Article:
They aren't forced.. if anything I'd say they are taken advantage of. And typically when the companies get caught..they lose while the companies get off with a slap on the wrist.

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Re: Slang as accepted language use.
« Reply #45 on: November 09, 2012, 09:03:52 PM »
Out of curiosity, is there a reason given for why these people don't wish to learn the local language?  I saw up-thread that classes are apparently offered, but people don't take advantage of them.  Is it willful?  Is it a situation where they can't read the notices telling them about the classes - which is apparently a problem with the Nepalese in my area? (Or worse:  'Illiterate?  Call for free assistance!')

Offline Caehlim

Re: Slang as accepted language use.
« Reply #46 on: November 09, 2012, 10:10:45 PM »
sorry for sounding like a redneck supremacist, but I've been to towns in Arizona where *everything* is in Spanish. The Safeway, the Kroger, the McDonald's... everything. and these places are heavily populated by Mexicans. I dunno, it was fucking irritating that I was a foreigner in my own country...

You mean towns like Tucson or Tubac... that were founded by Spain?

Imagine how the Mexicans living there felt in 1847, I think they may have felt a little bit more than fucking irritated at how they were treated in their own country.

And next time you feel 'like a foreigner in your own country', I invite you to talk to a native american. The 1.54% of the population in Arizona who speak Navajo, probably have a bit more right to be annoyed than you do.

Offline Caehlim

Re: Slang as accepted language use.
« Reply #47 on: November 09, 2012, 10:20:45 PM »
The people This post was about are people born in the country, who have access to a free education system AND on top of that are given access to special courses outside school geared especially to them.

No disagreement here with any of that. I've no doubt that there are a lot of resources available, most likely available at free or very low cost. In my country we have similar programs available and the same thing happens here to some extent.

Quote
Clearly if they can't speak the language they are simply not making an effort.

Quite possibly true. So the question is, why not?

Certainly some of the people may be simply lazy but with the numbers of people you're talking about, it seems unlikely that that is the explanation for everyone. Particularly when apparently speaking formal dutch is so advantageous.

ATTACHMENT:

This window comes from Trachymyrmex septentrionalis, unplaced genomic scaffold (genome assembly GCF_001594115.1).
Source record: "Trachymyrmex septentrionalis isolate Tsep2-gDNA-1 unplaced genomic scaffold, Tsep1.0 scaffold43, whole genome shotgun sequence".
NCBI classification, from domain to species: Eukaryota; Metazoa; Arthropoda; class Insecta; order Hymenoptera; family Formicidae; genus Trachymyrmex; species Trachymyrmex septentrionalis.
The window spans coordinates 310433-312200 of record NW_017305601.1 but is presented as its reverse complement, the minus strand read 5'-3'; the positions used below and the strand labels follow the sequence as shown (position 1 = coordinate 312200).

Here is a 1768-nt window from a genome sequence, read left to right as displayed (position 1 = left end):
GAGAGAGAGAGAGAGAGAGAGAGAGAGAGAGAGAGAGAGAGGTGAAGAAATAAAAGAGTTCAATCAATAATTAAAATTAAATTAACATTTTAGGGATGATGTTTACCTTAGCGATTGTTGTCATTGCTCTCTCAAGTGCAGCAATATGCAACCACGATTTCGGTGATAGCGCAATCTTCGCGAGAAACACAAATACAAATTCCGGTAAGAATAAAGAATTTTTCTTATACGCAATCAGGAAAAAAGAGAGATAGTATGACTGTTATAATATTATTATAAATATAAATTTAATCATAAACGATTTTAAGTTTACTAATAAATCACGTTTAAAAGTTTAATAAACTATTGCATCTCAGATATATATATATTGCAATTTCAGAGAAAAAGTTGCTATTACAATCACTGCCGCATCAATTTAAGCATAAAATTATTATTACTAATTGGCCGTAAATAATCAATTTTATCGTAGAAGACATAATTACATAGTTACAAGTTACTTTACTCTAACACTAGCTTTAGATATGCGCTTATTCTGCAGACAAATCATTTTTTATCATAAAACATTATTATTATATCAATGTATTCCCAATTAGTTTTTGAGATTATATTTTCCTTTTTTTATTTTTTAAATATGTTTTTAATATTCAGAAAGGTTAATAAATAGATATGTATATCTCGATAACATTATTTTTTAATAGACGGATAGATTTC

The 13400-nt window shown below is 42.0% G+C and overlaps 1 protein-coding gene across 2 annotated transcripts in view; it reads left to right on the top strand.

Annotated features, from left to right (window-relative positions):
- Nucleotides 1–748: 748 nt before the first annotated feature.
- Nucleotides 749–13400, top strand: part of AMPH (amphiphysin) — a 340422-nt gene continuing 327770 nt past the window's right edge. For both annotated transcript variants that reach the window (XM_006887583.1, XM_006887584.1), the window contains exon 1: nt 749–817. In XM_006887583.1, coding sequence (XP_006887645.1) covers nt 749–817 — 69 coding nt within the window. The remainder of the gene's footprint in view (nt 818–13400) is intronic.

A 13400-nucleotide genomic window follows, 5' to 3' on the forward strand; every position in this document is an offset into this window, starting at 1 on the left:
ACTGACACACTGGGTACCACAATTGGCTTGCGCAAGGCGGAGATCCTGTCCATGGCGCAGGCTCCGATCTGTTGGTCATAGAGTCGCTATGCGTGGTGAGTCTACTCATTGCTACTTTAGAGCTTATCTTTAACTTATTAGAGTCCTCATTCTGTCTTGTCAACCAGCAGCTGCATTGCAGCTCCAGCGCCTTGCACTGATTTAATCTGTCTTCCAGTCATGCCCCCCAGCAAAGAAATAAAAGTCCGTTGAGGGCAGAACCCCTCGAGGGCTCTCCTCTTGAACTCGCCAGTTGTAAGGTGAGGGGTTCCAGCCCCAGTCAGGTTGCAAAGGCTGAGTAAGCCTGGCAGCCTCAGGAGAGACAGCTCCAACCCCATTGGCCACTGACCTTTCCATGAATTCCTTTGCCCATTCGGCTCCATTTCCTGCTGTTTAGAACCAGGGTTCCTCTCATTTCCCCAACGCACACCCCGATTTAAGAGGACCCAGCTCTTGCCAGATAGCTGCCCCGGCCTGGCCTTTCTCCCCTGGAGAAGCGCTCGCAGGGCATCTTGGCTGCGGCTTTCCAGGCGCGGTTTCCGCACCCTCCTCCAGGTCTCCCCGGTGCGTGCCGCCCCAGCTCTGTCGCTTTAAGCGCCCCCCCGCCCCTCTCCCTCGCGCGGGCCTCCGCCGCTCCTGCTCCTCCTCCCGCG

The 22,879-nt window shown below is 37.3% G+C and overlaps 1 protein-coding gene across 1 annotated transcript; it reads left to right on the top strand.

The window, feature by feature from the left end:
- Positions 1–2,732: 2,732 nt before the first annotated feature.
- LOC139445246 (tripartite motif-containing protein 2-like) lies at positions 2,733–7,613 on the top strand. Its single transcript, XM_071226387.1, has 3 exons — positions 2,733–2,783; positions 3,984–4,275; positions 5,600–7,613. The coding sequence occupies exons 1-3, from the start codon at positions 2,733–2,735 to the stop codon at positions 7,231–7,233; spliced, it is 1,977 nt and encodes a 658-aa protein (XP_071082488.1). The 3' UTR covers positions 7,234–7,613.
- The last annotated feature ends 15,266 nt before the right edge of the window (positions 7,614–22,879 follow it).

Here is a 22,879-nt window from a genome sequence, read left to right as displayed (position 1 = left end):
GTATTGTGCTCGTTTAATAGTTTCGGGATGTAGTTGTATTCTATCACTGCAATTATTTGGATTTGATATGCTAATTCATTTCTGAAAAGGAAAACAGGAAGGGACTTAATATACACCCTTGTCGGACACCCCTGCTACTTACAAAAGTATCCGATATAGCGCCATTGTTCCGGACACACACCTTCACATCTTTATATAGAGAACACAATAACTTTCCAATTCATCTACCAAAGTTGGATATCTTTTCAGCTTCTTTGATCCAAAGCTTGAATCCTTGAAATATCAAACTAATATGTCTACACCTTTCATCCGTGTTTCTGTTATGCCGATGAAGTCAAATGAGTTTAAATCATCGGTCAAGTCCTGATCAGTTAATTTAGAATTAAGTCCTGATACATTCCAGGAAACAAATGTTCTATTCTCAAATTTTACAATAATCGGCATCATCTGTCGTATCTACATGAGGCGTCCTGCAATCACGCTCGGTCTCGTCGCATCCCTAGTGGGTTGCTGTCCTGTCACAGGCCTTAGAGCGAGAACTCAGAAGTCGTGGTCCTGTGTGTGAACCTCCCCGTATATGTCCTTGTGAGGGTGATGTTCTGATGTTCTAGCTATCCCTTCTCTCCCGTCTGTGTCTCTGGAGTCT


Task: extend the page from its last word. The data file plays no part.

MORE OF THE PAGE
So why, when they are given access to these resources, is it not working? That is the question you should be asking and I think the answers that you find will be much more interesting and relevant to solving the problem.

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Re: Slang as accepted language use.
« Reply #48 on: November 09, 2012, 10:40:03 PM »
So why, when they are given access to these resources, is it not working? That is the question you should be asking and I think the answers that you find will be much more interesting and relevant to solving the problem.

That's pretty much the question I just asked.

Offline Caehlim

Re: Slang as accepted language use.
« Reply #49 on: November 09, 2012, 10:50:27 PM »
That's pretty much the question I just asked.

Ah, so I see.

It's a good question.

I do have a thought as to the answer, but I can't remember my source and didn't really want to try to prove a point when I'm unable to cite any evidence. But I can still bring it up for discussion.

I was reading (somewhere) that in America fewer black people will take up higher learning in the form of college degrees because they perceive that it won't benefit them. The theory goes that if persecution will stop them from getting the job, even if they do get the degree, then why bother wasting a lot of time on doing it. (and unfortunately there is actual evidence showing that persecution does still stop minorities getting certain jobs despite America's reforms and efforts on this point).

I don't really know the situation in Rotterdam, but I expect a similar process might be occurring. Why learn formal dutch if it doesn't actually offer you a benefit? Is your time better spent learning dutch for a job that you'll get turned down for eventually anyway? Or is it better spent getting a job at the local corner-store selling hotdogs to other streetspeak speakers?

(I have a vague memory that this may have been in a book called 'The undercover economist', or possibly a different book called 'Filthy lucre' but I'm not 100% certain that it's even one of those two).